Win tickets to see the smash hit musical Mamma Mia at the Roanoke Civic Center. Two winners will each receive four tickets!
Sunday, May 12, 2013
Today’s Internet generates images of hip twenty-something programmers building websites, advertising the latest in pop culture in their dorm rooms or consumers getting in their last-minute bid for a product on eBay or Amazon. Broadband is also ushering in a whole new era of e-commerce in some of America’s least populated regions, such as rural Virginia, and brings the promise of transforming the economy.
In spite of the recession, America’s rural small businesses have grown in the last few years, largely because of broadband connectivity. Broadband access is critical for small rural companies to connect producers of goods directly to retailers and consumers. Today’s cloud-based applications require only basic hardware and a high-speed connection, effectively “sharing” the cost of the service among its users to keep its prices so low.
These innovations allow small businesses, like farms, to access tools to better manage their supply chain by connecting businesses directly with suppliers in real time, circumventing the traditional middleman. These innovations are driving new economic growth and job creation.
For farms, broadband has truly enabled more business-to-business sales, enabling farmers to invest in their farm, buying new equipment, hiring more employees and getting better prices. This “app economy” — which did not exist before 2007 — today supports more than 519,000 jobs across the U.S.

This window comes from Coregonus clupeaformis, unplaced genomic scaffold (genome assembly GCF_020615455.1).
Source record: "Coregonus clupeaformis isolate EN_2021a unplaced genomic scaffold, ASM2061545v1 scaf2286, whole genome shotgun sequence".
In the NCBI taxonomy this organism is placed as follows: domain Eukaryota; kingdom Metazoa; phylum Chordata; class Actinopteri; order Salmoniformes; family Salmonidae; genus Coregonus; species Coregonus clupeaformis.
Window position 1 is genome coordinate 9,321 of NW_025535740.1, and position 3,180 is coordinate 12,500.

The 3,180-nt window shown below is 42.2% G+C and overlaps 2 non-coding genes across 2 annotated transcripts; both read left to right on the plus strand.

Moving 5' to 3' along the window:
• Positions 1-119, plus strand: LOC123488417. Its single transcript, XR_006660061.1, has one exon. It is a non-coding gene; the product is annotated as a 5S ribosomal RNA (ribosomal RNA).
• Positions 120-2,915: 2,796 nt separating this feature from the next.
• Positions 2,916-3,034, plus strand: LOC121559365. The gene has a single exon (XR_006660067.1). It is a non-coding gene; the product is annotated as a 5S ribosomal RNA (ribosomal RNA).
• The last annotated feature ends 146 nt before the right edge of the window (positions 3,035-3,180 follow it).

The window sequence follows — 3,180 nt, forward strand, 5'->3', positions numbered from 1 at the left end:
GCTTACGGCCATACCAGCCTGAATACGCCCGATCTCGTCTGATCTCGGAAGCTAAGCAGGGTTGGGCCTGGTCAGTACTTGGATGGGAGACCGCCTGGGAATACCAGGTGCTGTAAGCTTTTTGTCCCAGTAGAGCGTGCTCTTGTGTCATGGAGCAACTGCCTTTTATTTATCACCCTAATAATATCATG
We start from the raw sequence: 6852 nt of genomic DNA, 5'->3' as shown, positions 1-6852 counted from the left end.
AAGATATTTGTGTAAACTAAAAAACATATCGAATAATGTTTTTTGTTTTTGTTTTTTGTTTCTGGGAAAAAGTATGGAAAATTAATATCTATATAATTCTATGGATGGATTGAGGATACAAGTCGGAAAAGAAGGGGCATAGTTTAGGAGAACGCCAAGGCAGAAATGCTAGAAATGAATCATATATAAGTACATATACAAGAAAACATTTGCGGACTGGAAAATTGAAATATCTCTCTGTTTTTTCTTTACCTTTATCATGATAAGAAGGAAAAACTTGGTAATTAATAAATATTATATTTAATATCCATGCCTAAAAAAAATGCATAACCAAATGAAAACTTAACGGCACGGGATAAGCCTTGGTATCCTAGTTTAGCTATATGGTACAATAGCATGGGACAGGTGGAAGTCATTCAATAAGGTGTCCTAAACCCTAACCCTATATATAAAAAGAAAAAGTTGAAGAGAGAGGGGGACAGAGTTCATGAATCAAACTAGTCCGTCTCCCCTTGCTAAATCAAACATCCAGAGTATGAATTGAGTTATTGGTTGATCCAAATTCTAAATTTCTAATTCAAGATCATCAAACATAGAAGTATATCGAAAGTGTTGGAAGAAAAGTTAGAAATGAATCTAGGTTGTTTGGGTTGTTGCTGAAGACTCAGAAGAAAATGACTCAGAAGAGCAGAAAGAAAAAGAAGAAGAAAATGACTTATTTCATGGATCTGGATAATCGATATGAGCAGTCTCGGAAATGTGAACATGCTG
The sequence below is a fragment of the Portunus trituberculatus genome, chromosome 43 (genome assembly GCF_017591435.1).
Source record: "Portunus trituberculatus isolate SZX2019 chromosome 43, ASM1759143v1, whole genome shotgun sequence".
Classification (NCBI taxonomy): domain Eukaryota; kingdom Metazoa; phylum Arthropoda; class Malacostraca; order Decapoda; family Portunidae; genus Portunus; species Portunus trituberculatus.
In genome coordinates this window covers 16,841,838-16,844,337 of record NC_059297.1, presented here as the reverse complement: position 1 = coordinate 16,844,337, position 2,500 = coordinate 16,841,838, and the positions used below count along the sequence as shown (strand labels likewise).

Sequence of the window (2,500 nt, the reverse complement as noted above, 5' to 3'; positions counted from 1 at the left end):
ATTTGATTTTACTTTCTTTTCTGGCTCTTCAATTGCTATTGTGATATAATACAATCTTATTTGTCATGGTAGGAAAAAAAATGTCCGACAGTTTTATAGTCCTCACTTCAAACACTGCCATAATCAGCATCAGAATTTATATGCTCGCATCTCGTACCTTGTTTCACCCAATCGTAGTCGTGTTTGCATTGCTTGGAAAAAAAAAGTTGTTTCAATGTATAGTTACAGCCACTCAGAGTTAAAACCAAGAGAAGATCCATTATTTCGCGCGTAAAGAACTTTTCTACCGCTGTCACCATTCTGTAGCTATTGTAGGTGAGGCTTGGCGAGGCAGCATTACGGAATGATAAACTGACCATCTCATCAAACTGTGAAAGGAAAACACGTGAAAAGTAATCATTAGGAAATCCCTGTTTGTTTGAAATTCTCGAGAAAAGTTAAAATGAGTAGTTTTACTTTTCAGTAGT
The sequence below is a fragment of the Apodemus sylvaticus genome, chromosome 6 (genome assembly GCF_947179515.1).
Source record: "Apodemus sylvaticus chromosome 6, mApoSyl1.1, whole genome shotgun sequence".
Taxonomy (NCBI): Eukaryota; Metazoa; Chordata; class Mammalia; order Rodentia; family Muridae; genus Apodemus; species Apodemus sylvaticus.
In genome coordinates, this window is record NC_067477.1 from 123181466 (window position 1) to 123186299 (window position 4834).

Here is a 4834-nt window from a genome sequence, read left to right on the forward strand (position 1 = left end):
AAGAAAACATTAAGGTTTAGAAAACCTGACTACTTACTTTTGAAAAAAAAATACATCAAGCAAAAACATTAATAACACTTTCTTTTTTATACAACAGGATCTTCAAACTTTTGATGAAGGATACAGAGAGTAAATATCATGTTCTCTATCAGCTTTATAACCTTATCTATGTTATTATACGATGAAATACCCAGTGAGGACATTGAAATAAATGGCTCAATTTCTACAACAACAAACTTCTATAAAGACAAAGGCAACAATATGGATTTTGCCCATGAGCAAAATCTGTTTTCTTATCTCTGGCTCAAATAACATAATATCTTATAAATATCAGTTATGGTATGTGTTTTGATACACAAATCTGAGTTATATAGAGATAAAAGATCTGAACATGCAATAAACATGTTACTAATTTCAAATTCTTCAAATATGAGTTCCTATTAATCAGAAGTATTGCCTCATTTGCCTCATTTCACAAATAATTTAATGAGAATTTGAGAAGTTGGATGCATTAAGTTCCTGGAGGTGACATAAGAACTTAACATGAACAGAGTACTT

Consumers, as well as small businesses, directly benefit from this innovation. Small, local businesses in our own back yard now are much more efficient, with better products at lower costs, leading to more local businesses opening or keeping their doors open. Thanks to stronger sales, more of customers’ dollars spent at local businesses are recirculated back into their community.
However, for rural businesses to continue to succeed, they need to be connected to high-speed broadband. Unfortunately, Virginia ranks 41 out of 50 states in the percentage of residents in proximity to access points with broadband speeds of 3 mbps or greater. In the rural Southside and Southwest Virginia, broadband access rates are 84.9 percent and 86.2 percent, respectively — far lower than the national average of 97 percent.
Unless this is corrected, our rural businesses and farms will be unable to compete against other modernized areas that have access to broadband Internet.
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